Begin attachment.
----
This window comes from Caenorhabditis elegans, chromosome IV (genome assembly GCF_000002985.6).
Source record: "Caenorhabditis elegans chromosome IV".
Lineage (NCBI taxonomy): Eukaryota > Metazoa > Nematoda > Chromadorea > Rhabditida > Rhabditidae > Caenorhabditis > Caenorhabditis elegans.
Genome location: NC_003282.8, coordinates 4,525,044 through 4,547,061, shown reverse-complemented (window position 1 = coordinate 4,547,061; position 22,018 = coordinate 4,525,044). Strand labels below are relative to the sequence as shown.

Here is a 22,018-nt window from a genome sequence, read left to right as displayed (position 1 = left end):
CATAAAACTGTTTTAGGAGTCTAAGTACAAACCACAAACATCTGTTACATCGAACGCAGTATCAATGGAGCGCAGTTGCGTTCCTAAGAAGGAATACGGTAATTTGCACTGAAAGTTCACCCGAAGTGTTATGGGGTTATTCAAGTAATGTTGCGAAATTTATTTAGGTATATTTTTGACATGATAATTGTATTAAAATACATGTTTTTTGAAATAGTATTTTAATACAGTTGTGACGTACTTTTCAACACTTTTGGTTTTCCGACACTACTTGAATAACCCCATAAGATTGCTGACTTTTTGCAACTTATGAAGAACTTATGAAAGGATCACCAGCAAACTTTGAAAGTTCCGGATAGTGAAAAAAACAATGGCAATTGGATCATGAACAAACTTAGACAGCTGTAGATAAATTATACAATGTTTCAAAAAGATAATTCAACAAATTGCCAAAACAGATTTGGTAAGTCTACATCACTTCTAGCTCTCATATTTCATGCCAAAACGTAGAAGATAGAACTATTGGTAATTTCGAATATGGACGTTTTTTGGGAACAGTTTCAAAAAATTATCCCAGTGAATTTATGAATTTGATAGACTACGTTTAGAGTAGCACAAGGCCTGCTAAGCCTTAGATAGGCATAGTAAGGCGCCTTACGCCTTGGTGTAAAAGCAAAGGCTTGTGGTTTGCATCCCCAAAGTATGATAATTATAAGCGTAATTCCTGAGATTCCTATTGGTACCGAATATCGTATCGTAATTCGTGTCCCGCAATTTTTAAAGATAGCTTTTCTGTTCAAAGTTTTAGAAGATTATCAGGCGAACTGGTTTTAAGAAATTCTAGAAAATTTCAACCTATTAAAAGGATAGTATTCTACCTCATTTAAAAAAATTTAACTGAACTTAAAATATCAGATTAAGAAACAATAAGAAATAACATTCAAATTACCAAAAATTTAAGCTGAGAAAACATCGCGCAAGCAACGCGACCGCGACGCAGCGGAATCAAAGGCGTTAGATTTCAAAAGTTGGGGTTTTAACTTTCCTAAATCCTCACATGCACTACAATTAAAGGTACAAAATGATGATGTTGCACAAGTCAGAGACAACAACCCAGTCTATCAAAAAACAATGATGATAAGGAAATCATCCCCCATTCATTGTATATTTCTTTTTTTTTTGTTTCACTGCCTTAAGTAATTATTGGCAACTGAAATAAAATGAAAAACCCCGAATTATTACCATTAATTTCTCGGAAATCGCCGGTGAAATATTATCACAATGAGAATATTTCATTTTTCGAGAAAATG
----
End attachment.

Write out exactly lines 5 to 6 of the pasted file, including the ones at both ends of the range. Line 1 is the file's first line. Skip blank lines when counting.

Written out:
Here is a 22,018-nt window from a genome sequence, read left to right as displayed (position 1 = left end):
CATAAAACTGTTTTAGGAGTCTAAGTACAAACCACAAACATCTGTTACATCGAACGCAGTATCAATGGAGCGCAGTTGCGTTCCTAAGAAGGAATACGGTAATTTGCACTGAAAGTTCACCCGAAGTGTTATGGGGTTATTCAAGTAATGTTGCGAAATTTATTTAGGTATATTTTTGACATGATAATTGTATTAAAATACATGTTTTTTGAAATAGTATTTTAATACAGTTGTGACGTACTTTTCAACACTTTTGGTTTTCCGACACTACTTGAATAACCCCATAAGATTGCTGACTTTTTGCAACTTATGAAGAACTTATGAAAGGATCACCAGCAAACTTTGAAAGTTCCGGATAGTGAAAAAAACAATGGCAATTGGATCATGAACAAACTTAGACAGCTGTAGATAAATTATACAATGTTTCAAAAAGATAATTCAACAAATTGCCAAAACAGATTTGGTAAGTCTACATCACTTCTAGCTCTCATATTTCATGCCAAAACGTAGAAGATAGAACTATTGGTAATTTCGAATATGGACGTTTTTTGGGAACAGTTTCAAAAAATTATCCCAGTGAATTTATGAATTTGATAGACTACGTTTAGAGTAGCACAAGGCCTGCTAAGCCTTAGATAGGCATAGTAAGGCGCCTTACGCCTTGGTGTAAAAGCAAAGGCTTGTGGTTTGCATCCCCAAAGTATGATAATTATAAGCGTAATTCCTGAGATTCCTATTGGTACCGAATATCGTATCGTAATTCGTGTCCCGCAATTTTTAAAGATAGCTTTTCTGTTCAAAGTTTTAGAAGATTATCAGGCGAACTGGTTTTAAGAAATTCTAGAAAATTTCAACCTATTAAAAGGATAGTATTCTACCTCATTTAAAAAAATTTAACTGAACTTAAAATATCAGATTAAGAAACAATAAGAAATAACATTCAAATTACCAAAAATTTAAGCTGAGAAAACATCGCGCAAGCAACGCGACCGCGACGCAGCGGAATCAAAGGCGTTAGATTTCAAAAGTTGGGGTTTTAACTTTCCTAAATCCTCACATGCACTACAATTAAAGGTACAAAATGATGATGTTGCACAAGTCAGAGACAACAACCCAGTCTATCAAAAAACAATGATGATAAGGAAATCATCCCCCATTCATTGTATATTTCTTTTTTTTTTGTTTCACTGCCTTAAGTAATTATTGGCAACTGAAATAAAATGAAAAACCCCGAATTATTACCATTAATTTCTCGGAAATCGCCGGTGAAATATTATCACAATGAGAATATTTCATTTTTCGAGAAAATG